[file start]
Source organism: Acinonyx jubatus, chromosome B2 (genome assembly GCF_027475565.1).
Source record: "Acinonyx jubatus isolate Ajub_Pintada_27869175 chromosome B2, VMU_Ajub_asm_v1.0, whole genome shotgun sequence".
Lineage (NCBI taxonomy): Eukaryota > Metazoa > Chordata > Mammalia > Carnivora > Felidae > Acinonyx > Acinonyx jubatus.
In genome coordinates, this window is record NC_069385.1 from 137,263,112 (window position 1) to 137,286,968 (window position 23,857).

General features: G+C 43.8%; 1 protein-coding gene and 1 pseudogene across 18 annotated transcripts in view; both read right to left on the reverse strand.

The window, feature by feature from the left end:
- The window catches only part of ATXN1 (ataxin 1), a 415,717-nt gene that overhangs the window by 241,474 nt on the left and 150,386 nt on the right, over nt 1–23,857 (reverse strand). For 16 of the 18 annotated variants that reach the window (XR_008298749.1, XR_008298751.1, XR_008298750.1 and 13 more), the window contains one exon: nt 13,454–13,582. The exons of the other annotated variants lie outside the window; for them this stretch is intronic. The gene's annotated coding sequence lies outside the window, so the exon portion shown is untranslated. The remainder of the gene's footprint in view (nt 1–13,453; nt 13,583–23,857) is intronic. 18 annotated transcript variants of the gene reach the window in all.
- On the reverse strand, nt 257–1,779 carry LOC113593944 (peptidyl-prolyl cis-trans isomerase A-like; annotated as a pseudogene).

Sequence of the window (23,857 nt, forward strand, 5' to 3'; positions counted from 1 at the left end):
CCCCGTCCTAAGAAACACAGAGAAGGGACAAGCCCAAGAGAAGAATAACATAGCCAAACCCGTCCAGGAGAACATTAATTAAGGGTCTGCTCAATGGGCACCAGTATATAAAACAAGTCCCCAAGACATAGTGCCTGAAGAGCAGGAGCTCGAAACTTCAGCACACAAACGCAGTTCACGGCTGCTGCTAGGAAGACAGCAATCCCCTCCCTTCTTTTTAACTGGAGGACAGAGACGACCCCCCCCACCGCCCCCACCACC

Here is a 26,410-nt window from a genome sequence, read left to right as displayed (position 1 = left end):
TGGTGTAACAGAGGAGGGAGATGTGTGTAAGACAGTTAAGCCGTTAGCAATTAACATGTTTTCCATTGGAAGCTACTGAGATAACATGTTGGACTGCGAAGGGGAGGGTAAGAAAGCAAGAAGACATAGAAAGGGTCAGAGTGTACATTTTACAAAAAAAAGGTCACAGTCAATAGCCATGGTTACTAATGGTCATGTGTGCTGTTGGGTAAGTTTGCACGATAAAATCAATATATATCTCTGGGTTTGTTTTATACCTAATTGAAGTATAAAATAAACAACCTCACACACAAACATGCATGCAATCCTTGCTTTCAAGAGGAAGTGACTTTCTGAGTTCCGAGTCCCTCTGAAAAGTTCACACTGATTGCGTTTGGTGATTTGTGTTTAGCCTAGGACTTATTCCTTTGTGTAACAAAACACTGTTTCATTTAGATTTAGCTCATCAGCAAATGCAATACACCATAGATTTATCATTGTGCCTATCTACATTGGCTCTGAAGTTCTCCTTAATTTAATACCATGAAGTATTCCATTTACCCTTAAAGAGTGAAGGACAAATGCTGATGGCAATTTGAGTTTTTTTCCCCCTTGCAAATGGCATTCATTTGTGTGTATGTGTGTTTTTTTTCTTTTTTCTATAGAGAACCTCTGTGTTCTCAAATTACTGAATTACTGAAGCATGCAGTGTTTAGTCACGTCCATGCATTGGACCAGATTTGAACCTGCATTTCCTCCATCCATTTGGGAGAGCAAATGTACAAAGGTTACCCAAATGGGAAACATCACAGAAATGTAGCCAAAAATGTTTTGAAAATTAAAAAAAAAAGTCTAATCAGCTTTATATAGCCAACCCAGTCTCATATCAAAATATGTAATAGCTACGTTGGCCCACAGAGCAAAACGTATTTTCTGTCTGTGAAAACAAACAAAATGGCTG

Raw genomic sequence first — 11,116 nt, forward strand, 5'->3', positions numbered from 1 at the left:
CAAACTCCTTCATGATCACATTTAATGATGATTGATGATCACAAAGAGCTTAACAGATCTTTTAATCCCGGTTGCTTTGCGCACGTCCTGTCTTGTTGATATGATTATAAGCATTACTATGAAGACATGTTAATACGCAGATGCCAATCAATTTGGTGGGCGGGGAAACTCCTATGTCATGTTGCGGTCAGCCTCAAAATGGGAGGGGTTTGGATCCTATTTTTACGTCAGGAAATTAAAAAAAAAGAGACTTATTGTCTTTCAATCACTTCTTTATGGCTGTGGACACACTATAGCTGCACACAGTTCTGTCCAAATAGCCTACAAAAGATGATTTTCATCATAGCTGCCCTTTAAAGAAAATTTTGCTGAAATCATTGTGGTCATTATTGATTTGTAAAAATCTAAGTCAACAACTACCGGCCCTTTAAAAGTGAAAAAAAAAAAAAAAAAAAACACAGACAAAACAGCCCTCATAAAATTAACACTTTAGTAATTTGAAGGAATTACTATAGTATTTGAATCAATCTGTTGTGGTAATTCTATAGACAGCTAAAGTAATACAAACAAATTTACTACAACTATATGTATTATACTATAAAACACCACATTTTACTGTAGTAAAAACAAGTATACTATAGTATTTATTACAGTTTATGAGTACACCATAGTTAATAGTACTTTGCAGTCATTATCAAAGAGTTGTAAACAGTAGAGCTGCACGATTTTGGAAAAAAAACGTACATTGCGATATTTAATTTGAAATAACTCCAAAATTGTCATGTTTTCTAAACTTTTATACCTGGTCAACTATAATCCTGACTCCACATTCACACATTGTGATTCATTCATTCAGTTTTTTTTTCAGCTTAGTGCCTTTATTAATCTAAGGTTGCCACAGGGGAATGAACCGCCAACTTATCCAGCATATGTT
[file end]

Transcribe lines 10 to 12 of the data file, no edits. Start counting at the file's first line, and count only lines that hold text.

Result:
CCCCGTCCTAAGAAACACAGAGAAGGGACAAGCCCAAGAGAAGAATAACATAGCCAAACCCGTCCAGGAGAACATTAATTAAGGGTCTGCTCAATGGGCACCAGTATATAAAACAAGTCCCCAAGACATAGTGCCTGAAGAGCAGGAGCTCGAAACTTCAGCACACAAACGCAGTTCACGGCTGCTGCTAGGAAGACAGCAATCCCCTCCCTTCTTTTTAACTGGAGGACAGAGACGACCCCCCCCACCGCCCCCACCACC

Here is a 26,410-nt window from a genome sequence, read left to right as displayed (position 1 = left end):
TGGTGTAACAGAGGAGGGAGATGTGTGTAAGACAGTTAAGCCGTTAGCAATTAACATGTTTTCCATTGGAAGCTACTGAGATAACATGTTGGACTGCGAAGGGGAGGGTAAGAAAGCAAGAAGACATAGAAAGGGTCAGAGTGTACATTTTACAAAAAAAAGGTCACAGTCAATAGCCATGGTTACTAATGGTCATGTGTGCTGTTGGGTAAGTTTGCACGATAAAATCAATATATATCTCTGGGTTTGTTTTATACCTAATTGAAGTATAAAATAAACAACCTCACACACAAACATGCATGCAATCCTTGCTTTCAAGAGGAAGTGACTTTCTGAGTTCCGAGTCCCTCTGAAAAGTTCACACTGATTGCGTTTGGTGATTTGTGTTTAGCCTAGGACTTATTCCTTTGTGTAACAAAACACTGTTTCATTTAGATTTAGCTCATCAGCAAATGCAATACACCATAGATTTATCATTGTGCCTATCTACATTGGCTCTGAAGTTCTCCTTAATTTAATACCATGAAGTATTCCATTTACCCTTAAAGAGTGAAGGACAAATGCTGATGGCAATTTGAGTTTTTTTCCCCCTTGCAAATGGCATTCATTTGTGTGTATGTGTGTTTTTTTTCTTTTTTCTATAGAGAACCTCTGTGTTCTCAAATTACTGAATTACTGAAGCATGCAGTGTTTAGTCACGTCCATGCATTGGACCAGATTTGAACCTGCATTTCCTCCATCCATTTGGGAGAGCAAATGTACAAAGGTTACCCAAATGGGAAACATCACAGAAATGTAGCCAAAAATGTTTTGAAAATTAAAAAAAAAAGTCTAATCAGCTTTATATAGCCAACCCAGTCTCATATCAAAATATGTAATAGCTACGTTGGCCCACAGAGCAAAACGTATTTTCTGTCTGTGAAAACAAACAAAATGGCTG